17How does the JdbcTemplate support generic queries? How does it return objects and lists/maps of objects?

JdbcTemplate supports querying for any type of object assuming you supplied a RowMapper interface implementation defining the way database table should be mapped to some entity type.

It has many overloaded methods for querying the database but mainly you can divide them in:

  1. query()
  2. queryForObject() – if you are expecting only one object
  3. queryForMap() – will return a map containing each column value as key(column name)/value(value itself) pairs.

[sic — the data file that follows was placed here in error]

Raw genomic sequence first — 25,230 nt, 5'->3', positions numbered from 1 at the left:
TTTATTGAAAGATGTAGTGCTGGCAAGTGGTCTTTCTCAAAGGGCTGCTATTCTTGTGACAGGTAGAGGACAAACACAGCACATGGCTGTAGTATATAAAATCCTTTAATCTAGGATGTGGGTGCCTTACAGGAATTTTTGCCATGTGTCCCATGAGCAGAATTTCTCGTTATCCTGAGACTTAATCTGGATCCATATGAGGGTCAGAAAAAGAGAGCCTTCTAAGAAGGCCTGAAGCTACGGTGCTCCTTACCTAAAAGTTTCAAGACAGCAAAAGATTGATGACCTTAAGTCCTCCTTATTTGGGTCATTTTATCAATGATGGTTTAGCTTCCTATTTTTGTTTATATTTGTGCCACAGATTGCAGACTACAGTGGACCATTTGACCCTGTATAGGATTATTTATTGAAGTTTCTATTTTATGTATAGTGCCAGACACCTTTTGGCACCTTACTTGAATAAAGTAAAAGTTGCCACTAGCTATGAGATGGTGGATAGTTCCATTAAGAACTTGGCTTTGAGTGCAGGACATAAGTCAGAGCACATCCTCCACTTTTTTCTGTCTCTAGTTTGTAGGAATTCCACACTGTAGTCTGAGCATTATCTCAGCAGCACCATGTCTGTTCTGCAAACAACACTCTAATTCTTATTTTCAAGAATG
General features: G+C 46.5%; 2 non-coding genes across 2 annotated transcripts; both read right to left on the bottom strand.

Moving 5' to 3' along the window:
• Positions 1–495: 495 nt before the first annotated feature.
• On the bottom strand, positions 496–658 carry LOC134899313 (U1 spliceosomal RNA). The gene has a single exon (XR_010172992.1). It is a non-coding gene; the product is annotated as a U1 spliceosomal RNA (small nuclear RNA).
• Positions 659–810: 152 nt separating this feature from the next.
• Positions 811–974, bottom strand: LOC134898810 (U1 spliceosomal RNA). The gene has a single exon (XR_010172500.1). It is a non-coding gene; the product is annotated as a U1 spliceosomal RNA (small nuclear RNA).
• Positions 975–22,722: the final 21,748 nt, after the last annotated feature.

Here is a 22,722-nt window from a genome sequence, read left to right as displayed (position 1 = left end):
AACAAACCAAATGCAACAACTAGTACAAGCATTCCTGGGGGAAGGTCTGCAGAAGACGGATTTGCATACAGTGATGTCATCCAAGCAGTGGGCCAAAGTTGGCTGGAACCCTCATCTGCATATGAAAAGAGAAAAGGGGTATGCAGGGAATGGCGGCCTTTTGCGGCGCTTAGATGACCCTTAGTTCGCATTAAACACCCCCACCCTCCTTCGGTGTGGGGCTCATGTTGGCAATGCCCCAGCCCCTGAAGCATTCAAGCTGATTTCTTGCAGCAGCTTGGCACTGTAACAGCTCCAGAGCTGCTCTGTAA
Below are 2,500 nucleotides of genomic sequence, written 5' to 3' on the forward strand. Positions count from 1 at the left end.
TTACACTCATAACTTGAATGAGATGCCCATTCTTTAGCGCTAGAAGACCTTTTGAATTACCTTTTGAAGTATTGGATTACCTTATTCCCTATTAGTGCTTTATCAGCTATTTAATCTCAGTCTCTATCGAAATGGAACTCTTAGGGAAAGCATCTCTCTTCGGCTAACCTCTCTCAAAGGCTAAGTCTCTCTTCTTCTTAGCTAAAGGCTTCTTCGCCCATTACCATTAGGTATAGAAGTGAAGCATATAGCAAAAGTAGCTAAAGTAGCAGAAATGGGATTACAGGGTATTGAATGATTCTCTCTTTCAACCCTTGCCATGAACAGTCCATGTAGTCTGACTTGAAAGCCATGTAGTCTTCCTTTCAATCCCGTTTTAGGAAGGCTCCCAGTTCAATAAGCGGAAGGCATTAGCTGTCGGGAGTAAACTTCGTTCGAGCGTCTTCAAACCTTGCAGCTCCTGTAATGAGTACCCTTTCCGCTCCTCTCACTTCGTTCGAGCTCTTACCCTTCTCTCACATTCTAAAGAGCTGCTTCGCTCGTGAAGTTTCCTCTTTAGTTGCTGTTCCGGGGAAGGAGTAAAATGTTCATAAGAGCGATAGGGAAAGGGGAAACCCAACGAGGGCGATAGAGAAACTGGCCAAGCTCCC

4. queryForList() – a list of above if you’re expecting more results 

18What does transaction propagation mean?

Transaction propagation defines whether current transaction will be extended or not.

There is an Enum that specifies the list of all possible propagation types – org.springframework.transaction.annotation.Propagation:

REQUIRES_NEW  create a new transaction, suspend any existing one
MANDATORY use current transaction, throw exception if none exists
REQUIRED use current transaction, if non exists – create one
SUPPORTS use current transaction, execute non-transactionally if none exists
NEVER execute non-transactionally, throw exception if any transaction exists
NOT_SUPPORTED execute non-transactionally, suspend any existing transaction
NESTED if a transaction exists create a nested one in it and execute everything there, else behave like Propagation.REQUIRED